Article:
Eight hours south by road from Lima—the second largest desert city in the world—sits one of Peru’s many mysteries: The Nazca Lines. This animal cracker collection of whales, monkeys, birds, and other creatures etched into the arid desert floor has baffled archeologists, locals, and tourists alike since their discovery nearly 75 years ago.
From the ground the etching are indistinguishable, and from the air they appear faded—like artwork left to hang in front of a sunny window. Which makes sense, as the 310 square miles of desert drawings have adorned the landscape for over 2,000 years, sprawled beneath a harsh Peruvian sun.
But as I peer out the window of my small aircraft, nose pressed against the window and hands clinging to my already snug seatbelt, I can’t help but be fascinated by this desert version of Peruvian crop circles. The Nazca Lines are recognized as a UNESCO World Heritage Site, but the mysteries of why they were created and for what purpose remains unknown. Theories range from road systems to irrigation paths to alien artwork.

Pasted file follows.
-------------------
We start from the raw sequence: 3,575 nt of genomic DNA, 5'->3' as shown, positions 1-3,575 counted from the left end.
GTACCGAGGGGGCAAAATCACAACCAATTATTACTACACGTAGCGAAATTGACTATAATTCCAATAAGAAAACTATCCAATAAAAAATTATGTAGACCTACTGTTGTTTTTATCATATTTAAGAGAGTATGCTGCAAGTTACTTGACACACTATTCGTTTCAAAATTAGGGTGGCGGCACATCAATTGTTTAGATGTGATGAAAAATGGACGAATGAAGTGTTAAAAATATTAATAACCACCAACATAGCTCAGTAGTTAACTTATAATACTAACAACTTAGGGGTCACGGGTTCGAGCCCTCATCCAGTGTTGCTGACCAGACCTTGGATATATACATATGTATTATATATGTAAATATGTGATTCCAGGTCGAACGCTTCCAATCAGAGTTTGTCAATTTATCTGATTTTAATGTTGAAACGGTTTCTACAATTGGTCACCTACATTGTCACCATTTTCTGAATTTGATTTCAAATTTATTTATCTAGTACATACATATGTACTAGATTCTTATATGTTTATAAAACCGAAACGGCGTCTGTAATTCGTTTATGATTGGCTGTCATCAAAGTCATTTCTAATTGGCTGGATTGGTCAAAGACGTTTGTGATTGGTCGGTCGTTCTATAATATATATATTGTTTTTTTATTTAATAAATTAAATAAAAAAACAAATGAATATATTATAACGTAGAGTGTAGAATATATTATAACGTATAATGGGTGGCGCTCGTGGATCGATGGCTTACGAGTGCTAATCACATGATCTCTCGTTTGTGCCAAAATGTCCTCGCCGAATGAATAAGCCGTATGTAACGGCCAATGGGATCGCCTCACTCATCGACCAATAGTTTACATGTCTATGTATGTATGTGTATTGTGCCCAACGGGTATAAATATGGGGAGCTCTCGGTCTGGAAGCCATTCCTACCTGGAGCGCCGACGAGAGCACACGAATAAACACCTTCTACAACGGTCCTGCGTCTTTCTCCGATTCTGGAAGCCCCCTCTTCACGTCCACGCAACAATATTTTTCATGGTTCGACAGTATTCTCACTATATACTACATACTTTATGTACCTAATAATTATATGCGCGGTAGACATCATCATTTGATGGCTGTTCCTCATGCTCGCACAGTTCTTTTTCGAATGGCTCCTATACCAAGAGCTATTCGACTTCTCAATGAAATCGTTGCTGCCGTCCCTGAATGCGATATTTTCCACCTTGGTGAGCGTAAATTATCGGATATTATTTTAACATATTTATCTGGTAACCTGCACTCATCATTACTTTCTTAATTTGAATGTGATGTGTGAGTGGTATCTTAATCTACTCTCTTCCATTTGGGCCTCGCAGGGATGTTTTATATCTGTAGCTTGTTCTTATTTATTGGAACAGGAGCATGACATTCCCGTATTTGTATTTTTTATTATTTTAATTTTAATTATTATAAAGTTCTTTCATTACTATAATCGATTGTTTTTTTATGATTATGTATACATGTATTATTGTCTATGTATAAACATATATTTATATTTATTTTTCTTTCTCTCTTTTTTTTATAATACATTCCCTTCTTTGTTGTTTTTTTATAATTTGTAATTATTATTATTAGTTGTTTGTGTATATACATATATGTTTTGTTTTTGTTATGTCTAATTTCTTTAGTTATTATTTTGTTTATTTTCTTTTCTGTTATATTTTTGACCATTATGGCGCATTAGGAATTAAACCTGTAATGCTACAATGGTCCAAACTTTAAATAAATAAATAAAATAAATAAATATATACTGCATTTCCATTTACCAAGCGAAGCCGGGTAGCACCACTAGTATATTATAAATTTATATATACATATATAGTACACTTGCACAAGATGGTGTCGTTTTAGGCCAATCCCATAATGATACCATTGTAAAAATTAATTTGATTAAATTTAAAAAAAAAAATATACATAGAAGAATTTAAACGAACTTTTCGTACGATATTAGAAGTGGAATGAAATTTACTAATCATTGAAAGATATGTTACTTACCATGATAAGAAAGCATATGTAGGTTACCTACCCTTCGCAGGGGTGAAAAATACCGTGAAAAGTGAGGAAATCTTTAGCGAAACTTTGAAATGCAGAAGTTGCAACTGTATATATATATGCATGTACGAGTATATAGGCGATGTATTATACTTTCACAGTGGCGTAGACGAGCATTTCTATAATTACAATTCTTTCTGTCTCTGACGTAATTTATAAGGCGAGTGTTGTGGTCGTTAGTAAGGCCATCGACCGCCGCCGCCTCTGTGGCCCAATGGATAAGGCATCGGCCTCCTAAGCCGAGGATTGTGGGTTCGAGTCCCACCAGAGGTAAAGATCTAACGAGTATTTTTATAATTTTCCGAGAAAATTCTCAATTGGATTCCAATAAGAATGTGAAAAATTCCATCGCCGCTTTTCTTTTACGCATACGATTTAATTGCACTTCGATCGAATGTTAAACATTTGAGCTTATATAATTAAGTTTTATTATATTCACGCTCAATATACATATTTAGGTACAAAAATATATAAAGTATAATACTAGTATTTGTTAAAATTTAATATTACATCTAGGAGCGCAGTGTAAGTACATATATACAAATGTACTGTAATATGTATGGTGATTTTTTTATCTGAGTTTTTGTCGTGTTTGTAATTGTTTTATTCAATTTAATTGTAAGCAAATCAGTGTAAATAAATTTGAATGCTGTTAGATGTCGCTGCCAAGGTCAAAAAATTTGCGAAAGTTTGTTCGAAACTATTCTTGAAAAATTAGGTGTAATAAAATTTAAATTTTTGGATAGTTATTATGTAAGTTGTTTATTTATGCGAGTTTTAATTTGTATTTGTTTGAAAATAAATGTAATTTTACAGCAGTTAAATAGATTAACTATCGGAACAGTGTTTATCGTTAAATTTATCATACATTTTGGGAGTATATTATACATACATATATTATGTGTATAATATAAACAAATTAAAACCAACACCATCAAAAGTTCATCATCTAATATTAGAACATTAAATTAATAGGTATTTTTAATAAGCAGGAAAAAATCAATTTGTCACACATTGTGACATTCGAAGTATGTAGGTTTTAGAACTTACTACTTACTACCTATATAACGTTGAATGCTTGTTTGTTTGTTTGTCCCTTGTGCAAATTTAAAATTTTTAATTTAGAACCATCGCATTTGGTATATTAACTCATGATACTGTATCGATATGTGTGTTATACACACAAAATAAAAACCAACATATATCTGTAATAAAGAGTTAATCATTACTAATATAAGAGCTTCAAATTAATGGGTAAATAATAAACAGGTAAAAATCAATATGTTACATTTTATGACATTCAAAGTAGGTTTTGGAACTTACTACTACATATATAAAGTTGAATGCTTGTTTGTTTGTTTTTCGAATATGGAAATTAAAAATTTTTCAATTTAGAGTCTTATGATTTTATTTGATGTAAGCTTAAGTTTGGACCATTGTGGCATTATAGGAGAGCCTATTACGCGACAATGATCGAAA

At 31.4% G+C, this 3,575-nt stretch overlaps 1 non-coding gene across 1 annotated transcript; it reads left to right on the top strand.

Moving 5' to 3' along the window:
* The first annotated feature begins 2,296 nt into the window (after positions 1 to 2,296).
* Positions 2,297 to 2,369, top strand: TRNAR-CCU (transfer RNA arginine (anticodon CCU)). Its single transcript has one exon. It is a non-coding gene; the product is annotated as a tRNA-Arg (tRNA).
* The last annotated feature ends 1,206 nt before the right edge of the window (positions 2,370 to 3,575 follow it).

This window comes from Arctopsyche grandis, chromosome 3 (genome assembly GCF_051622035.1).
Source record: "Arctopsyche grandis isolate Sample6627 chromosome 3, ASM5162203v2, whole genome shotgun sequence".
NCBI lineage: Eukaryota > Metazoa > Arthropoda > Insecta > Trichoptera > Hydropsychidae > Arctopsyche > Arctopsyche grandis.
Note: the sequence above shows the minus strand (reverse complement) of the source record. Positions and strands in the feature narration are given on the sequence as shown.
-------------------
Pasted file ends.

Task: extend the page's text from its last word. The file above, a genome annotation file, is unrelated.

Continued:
In the decades since their discovery, experts have concluded the lines were created by the Nazca culture, which collapsed around 600 AD. And although this arid region may have contributed to the society’s downfall, the challenging climate is also to thank for the preserved aerial art we have today: the region’s dry and dusty surface made it relatively easy for the Nazca to simply scrap off the top layer of dark rock to reveal the lighter sand and stone beneath. Such creations would not have survived in a lush area, where water likely would have washed the designs away. Yet in Nazca, the art has lasted centuries.
Nazca Lines - Carsten ten Brink
The best way see the Nazca Lines (which consist of 300 geoglyphs, 70 depictions of animals and plants, and 800 lines) is of course by air. Flights operate out of the city of Nazca, but a more pleasurable option takes off from Pisco, right next to the seaside city of Paracas. This option allows you to wake up to a sea breeze, soar over the lines during the day, and return for an ocean dip in the evening.
Thanks to Pete Cable for the title image of this blog.
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